I was recently asked this question in an interview and wondered what the answer would be - "How do Factorization Machines get around the overfitting problem when using second-order interactions?"
Here are some excerpts from the original paper that I think are key to understanding the question:
Instead of using an own model parameter for each interaction, the FM models the interaction by factorizing it. We will see later on, that this is the key point which allows high quality parameter estimates of higher-order interactions under sparsity.
Factorization machines can estimate interactions even in these settings (sparse data) well because they break the independence of the interaction parameters by factorizing them. In general this means that the data for one interaction helps also to estimate the parameters for related interactions.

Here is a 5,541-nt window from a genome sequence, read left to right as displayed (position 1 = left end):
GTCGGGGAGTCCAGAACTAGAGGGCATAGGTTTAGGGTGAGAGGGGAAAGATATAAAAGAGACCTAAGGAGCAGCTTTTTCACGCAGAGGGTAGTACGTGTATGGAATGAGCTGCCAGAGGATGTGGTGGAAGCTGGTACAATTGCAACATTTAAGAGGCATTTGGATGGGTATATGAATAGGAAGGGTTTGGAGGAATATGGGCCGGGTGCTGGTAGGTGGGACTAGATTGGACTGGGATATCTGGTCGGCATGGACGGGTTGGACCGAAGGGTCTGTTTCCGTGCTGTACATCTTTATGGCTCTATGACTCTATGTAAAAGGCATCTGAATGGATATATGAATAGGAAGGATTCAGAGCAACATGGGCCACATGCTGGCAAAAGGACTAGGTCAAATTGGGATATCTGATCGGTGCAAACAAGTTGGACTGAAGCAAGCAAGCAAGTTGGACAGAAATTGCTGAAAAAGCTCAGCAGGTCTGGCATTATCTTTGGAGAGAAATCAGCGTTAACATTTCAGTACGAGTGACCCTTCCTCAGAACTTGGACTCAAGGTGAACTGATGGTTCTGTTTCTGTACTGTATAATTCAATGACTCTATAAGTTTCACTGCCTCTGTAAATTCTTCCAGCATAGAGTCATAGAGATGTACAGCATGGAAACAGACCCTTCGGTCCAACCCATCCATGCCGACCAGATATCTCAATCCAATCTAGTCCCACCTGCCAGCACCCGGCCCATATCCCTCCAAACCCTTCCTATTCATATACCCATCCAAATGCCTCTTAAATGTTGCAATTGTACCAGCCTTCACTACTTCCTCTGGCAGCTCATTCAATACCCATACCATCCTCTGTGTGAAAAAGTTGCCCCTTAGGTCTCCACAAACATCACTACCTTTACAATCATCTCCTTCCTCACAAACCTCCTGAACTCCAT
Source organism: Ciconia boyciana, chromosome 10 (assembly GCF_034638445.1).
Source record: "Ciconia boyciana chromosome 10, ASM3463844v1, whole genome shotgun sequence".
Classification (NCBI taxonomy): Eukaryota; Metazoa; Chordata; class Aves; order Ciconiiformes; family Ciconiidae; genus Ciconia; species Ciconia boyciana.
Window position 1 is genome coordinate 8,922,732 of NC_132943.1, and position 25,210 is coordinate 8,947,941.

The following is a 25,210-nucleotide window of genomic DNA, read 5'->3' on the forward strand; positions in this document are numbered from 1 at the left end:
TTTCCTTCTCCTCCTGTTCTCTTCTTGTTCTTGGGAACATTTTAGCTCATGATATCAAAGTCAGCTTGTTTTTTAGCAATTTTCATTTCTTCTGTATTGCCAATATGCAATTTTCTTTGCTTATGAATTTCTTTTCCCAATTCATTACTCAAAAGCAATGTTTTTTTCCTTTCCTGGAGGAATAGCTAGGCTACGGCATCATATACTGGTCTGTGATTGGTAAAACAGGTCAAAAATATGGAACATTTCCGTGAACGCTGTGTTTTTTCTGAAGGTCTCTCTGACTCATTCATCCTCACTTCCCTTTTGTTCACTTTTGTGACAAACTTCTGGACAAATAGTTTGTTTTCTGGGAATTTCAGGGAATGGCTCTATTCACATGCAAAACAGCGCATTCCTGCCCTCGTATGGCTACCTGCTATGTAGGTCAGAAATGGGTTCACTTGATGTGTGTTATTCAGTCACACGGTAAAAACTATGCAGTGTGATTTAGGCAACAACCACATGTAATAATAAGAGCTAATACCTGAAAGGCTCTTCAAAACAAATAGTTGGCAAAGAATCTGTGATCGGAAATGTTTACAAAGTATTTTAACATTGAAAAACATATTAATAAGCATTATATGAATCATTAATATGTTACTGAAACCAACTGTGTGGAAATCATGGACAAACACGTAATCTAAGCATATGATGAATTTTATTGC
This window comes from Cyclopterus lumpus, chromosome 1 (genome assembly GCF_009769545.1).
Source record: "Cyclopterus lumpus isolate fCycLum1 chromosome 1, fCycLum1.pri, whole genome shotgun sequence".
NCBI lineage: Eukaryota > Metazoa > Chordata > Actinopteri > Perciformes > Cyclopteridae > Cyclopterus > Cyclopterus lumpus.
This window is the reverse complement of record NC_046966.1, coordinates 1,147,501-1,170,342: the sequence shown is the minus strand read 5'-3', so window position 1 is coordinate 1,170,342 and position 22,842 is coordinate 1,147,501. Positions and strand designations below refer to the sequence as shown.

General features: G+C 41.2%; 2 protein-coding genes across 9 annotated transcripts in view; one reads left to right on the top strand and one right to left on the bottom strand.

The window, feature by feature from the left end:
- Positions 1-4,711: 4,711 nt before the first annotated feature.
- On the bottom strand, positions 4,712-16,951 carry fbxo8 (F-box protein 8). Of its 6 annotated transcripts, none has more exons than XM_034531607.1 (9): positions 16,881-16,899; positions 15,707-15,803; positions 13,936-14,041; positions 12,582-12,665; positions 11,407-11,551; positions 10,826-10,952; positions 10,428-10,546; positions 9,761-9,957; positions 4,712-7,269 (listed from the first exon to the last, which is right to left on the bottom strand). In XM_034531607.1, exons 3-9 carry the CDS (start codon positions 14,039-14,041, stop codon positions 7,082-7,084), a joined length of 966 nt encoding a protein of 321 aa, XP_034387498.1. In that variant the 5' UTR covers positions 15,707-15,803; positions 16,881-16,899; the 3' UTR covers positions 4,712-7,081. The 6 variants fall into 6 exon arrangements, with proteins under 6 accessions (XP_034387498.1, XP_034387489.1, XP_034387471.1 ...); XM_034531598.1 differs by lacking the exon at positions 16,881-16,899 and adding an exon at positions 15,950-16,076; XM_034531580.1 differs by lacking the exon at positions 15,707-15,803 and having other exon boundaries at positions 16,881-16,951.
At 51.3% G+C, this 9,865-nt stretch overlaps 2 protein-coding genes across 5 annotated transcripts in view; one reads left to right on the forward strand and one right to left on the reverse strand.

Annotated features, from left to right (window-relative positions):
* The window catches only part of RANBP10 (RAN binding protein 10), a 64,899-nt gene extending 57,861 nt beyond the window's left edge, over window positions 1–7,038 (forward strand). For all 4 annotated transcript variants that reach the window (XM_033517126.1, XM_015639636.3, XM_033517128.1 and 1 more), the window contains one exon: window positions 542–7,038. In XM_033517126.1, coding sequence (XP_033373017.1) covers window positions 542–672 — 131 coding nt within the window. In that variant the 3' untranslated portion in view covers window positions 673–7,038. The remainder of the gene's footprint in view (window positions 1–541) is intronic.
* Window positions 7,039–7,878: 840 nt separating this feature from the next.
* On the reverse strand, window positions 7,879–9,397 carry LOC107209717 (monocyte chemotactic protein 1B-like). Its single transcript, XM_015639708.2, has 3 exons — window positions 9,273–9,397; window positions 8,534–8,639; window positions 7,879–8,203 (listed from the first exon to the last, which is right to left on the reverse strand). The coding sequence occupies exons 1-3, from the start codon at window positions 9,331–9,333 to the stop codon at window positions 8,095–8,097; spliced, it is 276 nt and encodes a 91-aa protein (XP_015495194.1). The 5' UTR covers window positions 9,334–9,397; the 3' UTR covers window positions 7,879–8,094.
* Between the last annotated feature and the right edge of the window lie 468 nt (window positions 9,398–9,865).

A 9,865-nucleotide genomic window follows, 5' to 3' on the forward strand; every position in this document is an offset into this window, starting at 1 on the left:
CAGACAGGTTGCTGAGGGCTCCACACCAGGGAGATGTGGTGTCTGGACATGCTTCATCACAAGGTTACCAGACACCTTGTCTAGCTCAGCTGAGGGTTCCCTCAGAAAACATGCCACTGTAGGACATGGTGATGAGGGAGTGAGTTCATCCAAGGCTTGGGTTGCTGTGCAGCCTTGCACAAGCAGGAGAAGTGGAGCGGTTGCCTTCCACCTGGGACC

In other words, instead of fitting an independent parameter for every second order interaction, it factorizes the parameters which reduces the parameter space and the model complexity, and thus making the model less prone to over fitting.
Hope this helps understand some aspects of the question.